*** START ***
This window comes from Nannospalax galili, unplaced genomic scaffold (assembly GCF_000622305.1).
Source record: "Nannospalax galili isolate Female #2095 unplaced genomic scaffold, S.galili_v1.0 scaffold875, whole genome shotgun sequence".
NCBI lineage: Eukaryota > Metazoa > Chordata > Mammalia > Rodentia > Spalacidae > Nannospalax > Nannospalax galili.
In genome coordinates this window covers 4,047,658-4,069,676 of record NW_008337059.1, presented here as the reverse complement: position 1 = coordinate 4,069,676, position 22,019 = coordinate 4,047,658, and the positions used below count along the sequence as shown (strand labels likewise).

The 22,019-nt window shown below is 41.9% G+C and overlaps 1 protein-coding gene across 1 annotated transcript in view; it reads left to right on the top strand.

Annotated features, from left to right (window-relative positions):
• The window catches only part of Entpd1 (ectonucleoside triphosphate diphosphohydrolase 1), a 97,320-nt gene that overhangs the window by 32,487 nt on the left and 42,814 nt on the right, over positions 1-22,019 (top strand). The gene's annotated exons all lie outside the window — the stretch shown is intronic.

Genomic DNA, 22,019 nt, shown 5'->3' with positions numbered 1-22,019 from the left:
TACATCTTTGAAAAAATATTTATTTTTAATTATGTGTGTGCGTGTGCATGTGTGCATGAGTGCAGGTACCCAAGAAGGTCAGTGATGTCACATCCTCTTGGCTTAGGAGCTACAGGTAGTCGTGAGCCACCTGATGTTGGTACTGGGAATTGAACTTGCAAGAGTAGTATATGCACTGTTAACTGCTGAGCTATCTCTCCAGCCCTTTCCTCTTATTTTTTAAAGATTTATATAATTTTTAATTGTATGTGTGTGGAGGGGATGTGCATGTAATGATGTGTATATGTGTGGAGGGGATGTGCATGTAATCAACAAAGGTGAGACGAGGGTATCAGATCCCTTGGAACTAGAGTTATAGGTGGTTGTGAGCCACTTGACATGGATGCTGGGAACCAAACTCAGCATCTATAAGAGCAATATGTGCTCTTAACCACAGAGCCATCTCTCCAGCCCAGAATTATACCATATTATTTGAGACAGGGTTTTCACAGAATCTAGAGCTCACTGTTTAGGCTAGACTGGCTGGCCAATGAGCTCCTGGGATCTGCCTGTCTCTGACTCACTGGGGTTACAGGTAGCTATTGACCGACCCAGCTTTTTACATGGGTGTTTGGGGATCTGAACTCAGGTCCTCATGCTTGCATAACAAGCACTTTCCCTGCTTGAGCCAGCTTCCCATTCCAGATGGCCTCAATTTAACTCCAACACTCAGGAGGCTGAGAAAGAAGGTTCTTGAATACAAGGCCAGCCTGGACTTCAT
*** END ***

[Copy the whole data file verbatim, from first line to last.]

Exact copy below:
This window comes from Nannospalax galili, unplaced genomic scaffold (assembly GCF_000622305.1).
Source record: "Nannospalax galili isolate Female #2095 unplaced genomic scaffold, S.galili_v1.0 scaffold875, whole genome shotgun sequence".
NCBI lineage: Eukaryota > Metazoa > Chordata > Mammalia > Rodentia > Spalacidae > Nannospalax > Nannospalax galili.
In genome coordinates this window covers 4,047,658-4,069,676 of record NW_008337059.1, presented here as the reverse complement: position 1 = coordinate 4,069,676, position 22,019 = coordinate 4,047,658, and the positions used below count along the sequence as shown (strand labels likewise).

The 22,019-nt window shown below is 41.9% G+C and overlaps 1 protein-coding gene across 1 annotated transcript in view; it reads left to right on the top strand.

Annotated features, from left to right (window-relative positions):
• The window catches only part of Entpd1 (ectonucleoside triphosphate diphosphohydrolase 1), a 97,320-nt gene that overhangs the window by 32,487 nt on the left and 42,814 nt on the right, over positions 1-22,019 (top strand). The gene's annotated exons all lie outside the window — the stretch shown is intronic.

Genomic DNA, 22,019 nt, shown 5'->3' with positions numbered 1-22,019 from the left:
TACATCTTTGAAAAAATATTTATTTTTAATTATGTGTGTGCGTGTGCATGTGTGCATGAGTGCAGGTACCCAAGAAGGTCAGTGATGTCACATCCTCTTGGCTTAGGAGCTACAGGTAGTCGTGAGCCACCTGATGTTGGTACTGGGAATTGAACTTGCAAGAGTAGTATATGCACTGTTAACTGCTGAGCTATCTCTCCAGCCCTTTCCTCTTATTTTTTAAAGATTTATATAATTTTTAATTGTATGTGTGTGGAGGGGATGTGCATGTAATGATGTGTATATGTGTGGAGGGGATGTGCATGTAATCAACAAAGGTGAGACGAGGGTATCAGATCCCTTGGAACTAGAGTTATAGGTGGTTGTGAGCCACTTGACATGGATGCTGGGAACCAAACTCAGCATCTATAAGAGCAATATGTGCTCTTAACCACAGAGCCATCTCTCCAGCCCAGAATTATACCATATTATTTGAGACAGGGTTTTCACAGAATCTAGAGCTCACTGTTTAGGCTAGACTGGCTGGCCAATGAGCTCCTGGGATCTGCCTGTCTCTGACTCACTGGGGTTACAGGTAGCTATTGACCGACCCAGCTTTTTACATGGGTGTTTGGGGATCTGAACTCAGGTCCTCATGCTTGCATAACAAGCACTTTCCCTGCTTGAGCCAGCTTCCCATTCCAGATGGCCTCAATTTAACTCCAACACTCAGGAGGCTGAGAAAGAAGGTTCTTGAATACAAGGCCAGCCTGGACTTCAT